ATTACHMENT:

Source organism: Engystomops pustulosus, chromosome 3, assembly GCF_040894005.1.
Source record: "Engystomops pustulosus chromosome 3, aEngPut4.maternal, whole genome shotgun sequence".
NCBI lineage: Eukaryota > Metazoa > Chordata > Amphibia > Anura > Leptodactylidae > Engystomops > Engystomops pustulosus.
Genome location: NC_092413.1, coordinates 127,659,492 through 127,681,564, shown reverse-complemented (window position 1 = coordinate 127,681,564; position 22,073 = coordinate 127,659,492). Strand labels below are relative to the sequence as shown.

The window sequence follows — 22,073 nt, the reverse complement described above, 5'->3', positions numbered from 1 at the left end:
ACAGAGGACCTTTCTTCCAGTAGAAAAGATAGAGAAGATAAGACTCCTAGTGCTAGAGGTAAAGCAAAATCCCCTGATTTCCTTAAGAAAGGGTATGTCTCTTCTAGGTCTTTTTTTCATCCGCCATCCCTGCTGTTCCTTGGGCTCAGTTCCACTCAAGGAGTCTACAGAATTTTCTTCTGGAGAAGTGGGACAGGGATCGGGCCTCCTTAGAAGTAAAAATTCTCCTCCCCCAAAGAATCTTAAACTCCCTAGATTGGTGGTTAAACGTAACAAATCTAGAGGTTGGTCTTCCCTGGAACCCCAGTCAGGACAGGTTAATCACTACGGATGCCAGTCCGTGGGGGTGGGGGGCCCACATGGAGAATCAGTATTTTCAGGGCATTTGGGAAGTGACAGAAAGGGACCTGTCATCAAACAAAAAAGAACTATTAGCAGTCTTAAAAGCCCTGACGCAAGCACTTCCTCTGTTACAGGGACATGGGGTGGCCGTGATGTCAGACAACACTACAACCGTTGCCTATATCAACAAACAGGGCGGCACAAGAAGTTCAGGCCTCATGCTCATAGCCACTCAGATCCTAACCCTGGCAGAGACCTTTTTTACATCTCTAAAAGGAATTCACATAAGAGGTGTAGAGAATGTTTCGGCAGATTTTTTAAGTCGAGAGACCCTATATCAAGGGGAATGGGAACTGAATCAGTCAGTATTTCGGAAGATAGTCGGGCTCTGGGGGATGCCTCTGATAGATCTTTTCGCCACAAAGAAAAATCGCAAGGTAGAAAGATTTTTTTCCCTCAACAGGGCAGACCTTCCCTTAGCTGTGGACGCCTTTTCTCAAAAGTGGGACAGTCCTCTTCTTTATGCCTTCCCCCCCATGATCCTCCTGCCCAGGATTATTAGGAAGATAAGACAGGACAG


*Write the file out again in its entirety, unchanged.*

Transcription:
Source organism: Engystomops pustulosus, chromosome 3, assembly GCF_040894005.1.
Source record: "Engystomops pustulosus chromosome 3, aEngPut4.maternal, whole genome shotgun sequence".
NCBI lineage: Eukaryota > Metazoa > Chordata > Amphibia > Anura > Leptodactylidae > Engystomops > Engystomops pustulosus.
Genome location: NC_092413.1, coordinates 127,659,492 through 127,681,564, shown reverse-complemented (window position 1 = coordinate 127,681,564; position 22,073 = coordinate 127,659,492). Strand labels below are relative to the sequence as shown.

The window sequence follows — 22,073 nt, the reverse complement described above, 5'->3', positions numbered from 1 at the left end:
ACAGAGGACCTTTCTTCCAGTAGAAAAGATAGAGAAGATAAGACTCCTAGTGCTAGAGGTAAAGCAAAATCCCCTGATTTCCTTAAGAAAGGGTATGTCTCTTCTAGGTCTTTTTTTCATCCGCCATCCCTGCTGTTCCTTGGGCTCAGTTCCACTCAAGGAGTCTACAGAATTTTCTTCTGGAGAAGTGGGACAGGGATCGGGCCTCCTTAGAAGTAAAAATTCTCCTCCCCCAAAGAATCTTAAACTCCCTAGATTGGTGGTTAAACGTAACAAATCTAGAGGTTGGTCTTCCCTGGAACCCCAGTCAGGACAGGTTAATCACTACGGATGCCAGTCCGTGGGGGTGGGGGGCCCACATGGAGAATCAGTATTTTCAGGGCATTTGGGAAGTGACAGAAAGGGACCTGTCATCAAACAAAAAAGAACTATTAGCAGTCTTAAAAGCCCTGACGCAAGCACTTCCTCTGTTACAGGGACATGGGGTGGCCGTGATGTCAGACAACACTACAACCGTTGCCTATATCAACAAACAGGGCGGCACAAGAAGTTCAGGCCTCATGCTCATAGCCACTCAGATCCTAACCCTGGCAGAGACCTTTTTTACATCTCTAAAAGGAATTCACATAAGAGGTGTAGAGAATGTTTCGGCAGATTTTTTAAGTCGAGAGACCCTATATCAAGGGGAATGGGAACTGAATCAGTCAGTATTTCGGAAGATAGTCGGGCTCTGGGGGATGCCTCTGATAGATCTTTTCGCCACAAAGAAAAATCGCAAGGTAGAAAGATTTTTTTCCCTCAACAGGGCAGACCTTCCCTTAGCTGTGGACGCCTTTTCTCAAAAGTGGGACAGTCCTCTTCTTTATGCCTTCCCCCCCATGATCCTCCTGCCCAGGATTATTAGGAAGATAAGACAGGACAG